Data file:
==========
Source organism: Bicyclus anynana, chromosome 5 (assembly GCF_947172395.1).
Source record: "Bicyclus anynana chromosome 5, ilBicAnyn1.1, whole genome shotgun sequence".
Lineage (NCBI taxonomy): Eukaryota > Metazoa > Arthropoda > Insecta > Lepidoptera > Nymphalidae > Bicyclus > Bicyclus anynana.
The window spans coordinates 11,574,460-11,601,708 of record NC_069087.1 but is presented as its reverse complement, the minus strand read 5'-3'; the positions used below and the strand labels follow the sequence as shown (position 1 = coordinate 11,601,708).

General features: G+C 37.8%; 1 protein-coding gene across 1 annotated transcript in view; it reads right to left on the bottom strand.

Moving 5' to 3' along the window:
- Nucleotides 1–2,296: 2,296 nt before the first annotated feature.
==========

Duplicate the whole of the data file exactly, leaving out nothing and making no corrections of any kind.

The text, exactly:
Source organism: Bicyclus anynana, chromosome 5 (assembly GCF_947172395.1).
Source record: "Bicyclus anynana chromosome 5, ilBicAnyn1.1, whole genome shotgun sequence".
Lineage (NCBI taxonomy): Eukaryota > Metazoa > Arthropoda > Insecta > Lepidoptera > Nymphalidae > Bicyclus > Bicyclus anynana.
The window spans coordinates 11,574,460-11,601,708 of record NC_069087.1 but is presented as its reverse complement, the minus strand read 5'-3'; the positions used below and the strand labels follow the sequence as shown (position 1 = coordinate 11,601,708).

General features: G+C 37.8%; 1 protein-coding gene across 1 annotated transcript in view; it reads right to left on the bottom strand.

Moving 5' to 3' along the window:
- Nucleotides 1–2,296: 2,296 nt before the first annotated feature.